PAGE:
Geometry of Complex Numbers (Dover Books on Mathematics)

Geometry of Complex Numbers (Dover Books on Mathematics)

Hans Schwerdtfeger

Language: English

Pages: 1


Format: PDF / Kindle (mobi) / ePub

Illuminating, widely praised book on analytic geometry of circles, the Moebius transformation, and 2-dimensional non-Euclidean geometries. "This book should be in every library, and every expert in classical function theory should be familiar with this material. The author has performed a distinct service by making this material so conveniently accessible in a single book." — Mathematical Review.

Combinatorics of Set Partitions (Discrete Mathematics and Its Applications)

Student Solutions Manual for Probability & Statistics for Engineers & Scientists

How to Be a Math Genius

Mrs. Perkins's Electric Quilt: And Other Intriguing Stories of Mathematical Physics





















transformations (similarities) form a group. The ratio (z1; z2, z3) is a three-point invariant of this group. Conversely: every transformation Z = f(z) for which (z1; z2, z3) is invariant, is an integral Moebius transformation z = az + b. 5. All displacements (or motions) z = eixz + b (α real) form a subgroup of the group of all integral Moebius transformations. For the subgroup the distance |z1 – z2| is a two-point invariant. 6. All rotations about 0 form a group for which |z| is a one-point

(L.A. § 20). In § 1 it will be shown that every hermitian matrix defines a circle (in a certain sense) and that and λ (λ real ≠ 0) define the same circle. Thus we shall speak of ‘the circle .’ The determinant of a square matrix will be denoted by ׀׀, the modulus of ׀׀, however, by ׀ det ׀. Transformations play an important role in our exposition. A transformation Z = f(z) is given by a complex-valued function f(z) which associates with every point z in the plane of the complex numbers (or in a

well as the anti-homographies are circle-preserving transformations.14 Are there other circle-preserving transformations in the completed plane? The question is similar and in fact closely related to the corresponding problem in projective geometry. It is almost obvious that every invertible linear homogeneous transformation in three homogeneous coordinates represents a collineation in the projective plane, that is, a uniquely invertible transformation carrying points into points and straight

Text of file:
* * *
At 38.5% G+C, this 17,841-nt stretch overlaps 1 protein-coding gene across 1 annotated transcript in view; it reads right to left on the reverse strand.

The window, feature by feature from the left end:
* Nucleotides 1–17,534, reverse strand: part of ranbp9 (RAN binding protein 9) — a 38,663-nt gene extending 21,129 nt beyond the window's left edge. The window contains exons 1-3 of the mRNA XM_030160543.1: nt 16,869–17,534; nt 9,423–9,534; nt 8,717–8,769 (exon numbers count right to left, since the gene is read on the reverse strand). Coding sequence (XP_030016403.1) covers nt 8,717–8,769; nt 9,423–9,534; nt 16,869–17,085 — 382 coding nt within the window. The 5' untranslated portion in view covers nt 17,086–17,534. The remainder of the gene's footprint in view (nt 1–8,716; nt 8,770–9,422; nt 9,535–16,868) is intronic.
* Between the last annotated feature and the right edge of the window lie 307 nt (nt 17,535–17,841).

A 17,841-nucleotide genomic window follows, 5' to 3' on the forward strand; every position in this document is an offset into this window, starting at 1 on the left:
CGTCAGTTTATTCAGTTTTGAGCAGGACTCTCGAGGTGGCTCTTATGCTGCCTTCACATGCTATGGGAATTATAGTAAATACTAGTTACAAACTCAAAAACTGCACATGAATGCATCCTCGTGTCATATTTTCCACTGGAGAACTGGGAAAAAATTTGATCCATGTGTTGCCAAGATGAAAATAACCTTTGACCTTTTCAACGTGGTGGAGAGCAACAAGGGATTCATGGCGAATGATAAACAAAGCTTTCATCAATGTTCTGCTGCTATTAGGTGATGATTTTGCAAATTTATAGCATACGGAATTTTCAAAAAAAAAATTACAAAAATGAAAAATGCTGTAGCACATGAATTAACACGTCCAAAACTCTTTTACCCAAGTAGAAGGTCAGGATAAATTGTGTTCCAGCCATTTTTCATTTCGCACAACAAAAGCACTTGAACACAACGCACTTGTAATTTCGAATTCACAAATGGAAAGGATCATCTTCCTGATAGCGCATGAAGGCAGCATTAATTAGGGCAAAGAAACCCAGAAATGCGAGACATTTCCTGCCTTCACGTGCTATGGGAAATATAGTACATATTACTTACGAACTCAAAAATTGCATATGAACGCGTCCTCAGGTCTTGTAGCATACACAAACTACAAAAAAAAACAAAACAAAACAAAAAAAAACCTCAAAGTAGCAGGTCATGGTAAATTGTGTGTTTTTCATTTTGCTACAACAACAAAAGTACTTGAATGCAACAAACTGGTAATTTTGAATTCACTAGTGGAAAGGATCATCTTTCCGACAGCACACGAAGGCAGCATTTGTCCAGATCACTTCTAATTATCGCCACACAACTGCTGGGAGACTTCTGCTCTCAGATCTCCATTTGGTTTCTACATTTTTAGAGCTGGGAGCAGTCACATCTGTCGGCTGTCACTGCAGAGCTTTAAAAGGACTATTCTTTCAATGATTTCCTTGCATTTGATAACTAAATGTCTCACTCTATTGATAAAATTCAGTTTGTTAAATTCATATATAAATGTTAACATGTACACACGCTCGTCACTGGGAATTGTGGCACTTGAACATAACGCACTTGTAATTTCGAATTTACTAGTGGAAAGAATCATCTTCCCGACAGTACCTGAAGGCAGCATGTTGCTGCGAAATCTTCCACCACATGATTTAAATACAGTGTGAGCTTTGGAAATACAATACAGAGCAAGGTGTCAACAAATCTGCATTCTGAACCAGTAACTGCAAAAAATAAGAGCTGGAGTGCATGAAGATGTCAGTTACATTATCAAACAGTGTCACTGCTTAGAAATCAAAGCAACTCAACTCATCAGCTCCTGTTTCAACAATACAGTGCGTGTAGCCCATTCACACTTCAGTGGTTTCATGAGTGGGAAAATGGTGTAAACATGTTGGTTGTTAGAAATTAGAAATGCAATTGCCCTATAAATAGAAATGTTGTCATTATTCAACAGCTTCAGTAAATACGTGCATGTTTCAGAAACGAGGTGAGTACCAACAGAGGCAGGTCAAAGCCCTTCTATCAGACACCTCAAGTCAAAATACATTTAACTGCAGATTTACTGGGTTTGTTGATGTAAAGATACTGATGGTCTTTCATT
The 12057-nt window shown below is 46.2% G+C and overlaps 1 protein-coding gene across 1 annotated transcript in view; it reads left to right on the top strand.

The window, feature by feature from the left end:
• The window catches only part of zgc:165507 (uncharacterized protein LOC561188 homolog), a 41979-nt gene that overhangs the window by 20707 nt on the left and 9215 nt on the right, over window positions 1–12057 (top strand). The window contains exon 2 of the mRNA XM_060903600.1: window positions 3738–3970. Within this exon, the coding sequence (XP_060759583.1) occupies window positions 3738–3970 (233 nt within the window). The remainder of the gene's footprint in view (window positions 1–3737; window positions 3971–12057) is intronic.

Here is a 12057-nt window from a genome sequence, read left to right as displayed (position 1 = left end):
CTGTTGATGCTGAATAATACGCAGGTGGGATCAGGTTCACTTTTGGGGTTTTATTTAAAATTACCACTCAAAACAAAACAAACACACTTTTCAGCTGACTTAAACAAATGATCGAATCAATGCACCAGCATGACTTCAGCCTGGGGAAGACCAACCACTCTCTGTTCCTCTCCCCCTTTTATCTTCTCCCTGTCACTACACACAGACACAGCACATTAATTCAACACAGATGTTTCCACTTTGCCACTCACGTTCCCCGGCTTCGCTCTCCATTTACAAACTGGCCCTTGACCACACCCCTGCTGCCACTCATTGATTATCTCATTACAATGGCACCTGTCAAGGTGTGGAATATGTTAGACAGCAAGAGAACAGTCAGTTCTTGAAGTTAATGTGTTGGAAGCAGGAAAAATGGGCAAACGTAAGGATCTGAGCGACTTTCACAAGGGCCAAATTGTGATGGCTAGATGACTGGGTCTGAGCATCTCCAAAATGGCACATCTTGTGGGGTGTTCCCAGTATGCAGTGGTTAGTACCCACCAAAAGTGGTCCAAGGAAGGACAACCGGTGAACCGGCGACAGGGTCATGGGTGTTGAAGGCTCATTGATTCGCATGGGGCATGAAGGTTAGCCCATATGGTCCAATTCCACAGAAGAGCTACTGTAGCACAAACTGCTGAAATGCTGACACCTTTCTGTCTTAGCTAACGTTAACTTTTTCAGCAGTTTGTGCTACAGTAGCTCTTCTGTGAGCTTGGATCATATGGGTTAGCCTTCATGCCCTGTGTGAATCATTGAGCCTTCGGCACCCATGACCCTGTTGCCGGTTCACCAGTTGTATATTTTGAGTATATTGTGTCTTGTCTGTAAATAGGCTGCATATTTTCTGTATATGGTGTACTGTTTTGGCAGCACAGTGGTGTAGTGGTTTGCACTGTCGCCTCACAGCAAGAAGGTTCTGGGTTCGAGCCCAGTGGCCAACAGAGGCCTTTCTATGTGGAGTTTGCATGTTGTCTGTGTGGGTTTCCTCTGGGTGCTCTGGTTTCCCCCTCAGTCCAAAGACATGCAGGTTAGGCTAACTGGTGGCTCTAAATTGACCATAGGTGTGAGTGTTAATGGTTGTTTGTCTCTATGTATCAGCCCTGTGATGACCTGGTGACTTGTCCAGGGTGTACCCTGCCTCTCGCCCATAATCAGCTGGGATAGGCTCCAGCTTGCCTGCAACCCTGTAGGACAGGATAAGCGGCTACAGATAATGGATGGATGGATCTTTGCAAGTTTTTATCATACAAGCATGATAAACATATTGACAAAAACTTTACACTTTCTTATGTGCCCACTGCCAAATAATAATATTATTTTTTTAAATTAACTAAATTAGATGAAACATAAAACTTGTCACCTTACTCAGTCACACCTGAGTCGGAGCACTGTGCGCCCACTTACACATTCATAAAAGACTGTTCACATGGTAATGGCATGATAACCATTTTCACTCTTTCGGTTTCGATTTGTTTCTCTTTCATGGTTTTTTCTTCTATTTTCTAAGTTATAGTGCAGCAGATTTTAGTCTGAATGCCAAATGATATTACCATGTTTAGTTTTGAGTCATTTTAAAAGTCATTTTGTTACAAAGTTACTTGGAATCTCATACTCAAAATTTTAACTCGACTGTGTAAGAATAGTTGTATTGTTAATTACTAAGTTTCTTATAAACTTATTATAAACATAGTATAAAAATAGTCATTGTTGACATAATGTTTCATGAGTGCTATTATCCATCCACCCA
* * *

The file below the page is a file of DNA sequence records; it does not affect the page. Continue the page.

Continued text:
points of the sphere; thus a given pair of points cannot be turned onto every other pair of points. (ii) A similar argument can be applied in the parabolic case. The complex number plane, dotted at infinity, is a domain of simple transitivity for the group of euclidean displacements. A pair of points z1, z2 can be transported into another pair Z1, Z2 if and only if |Z1−Z2| = |z1−z2|. Thus the group is not two-fold transitive. (iii) The hyperbolic group has the interior of the unit circle |z| <

greater we choose b. The angle α* is called the angle of parallelism. 7. All hyperbolic straight lines passing through a point z0 of which are ultra-parallel to a given hyperbolic straight line I not through z0, are situated within the external angle formed by the two hyperbolic parallels to I through z0. Show that any two non-intersecting ultra-parallels to I have a common perpendicular hyperbolic line. 8. Construct an asymptotic triangle having the angle sum zero. Show that four common

Download sample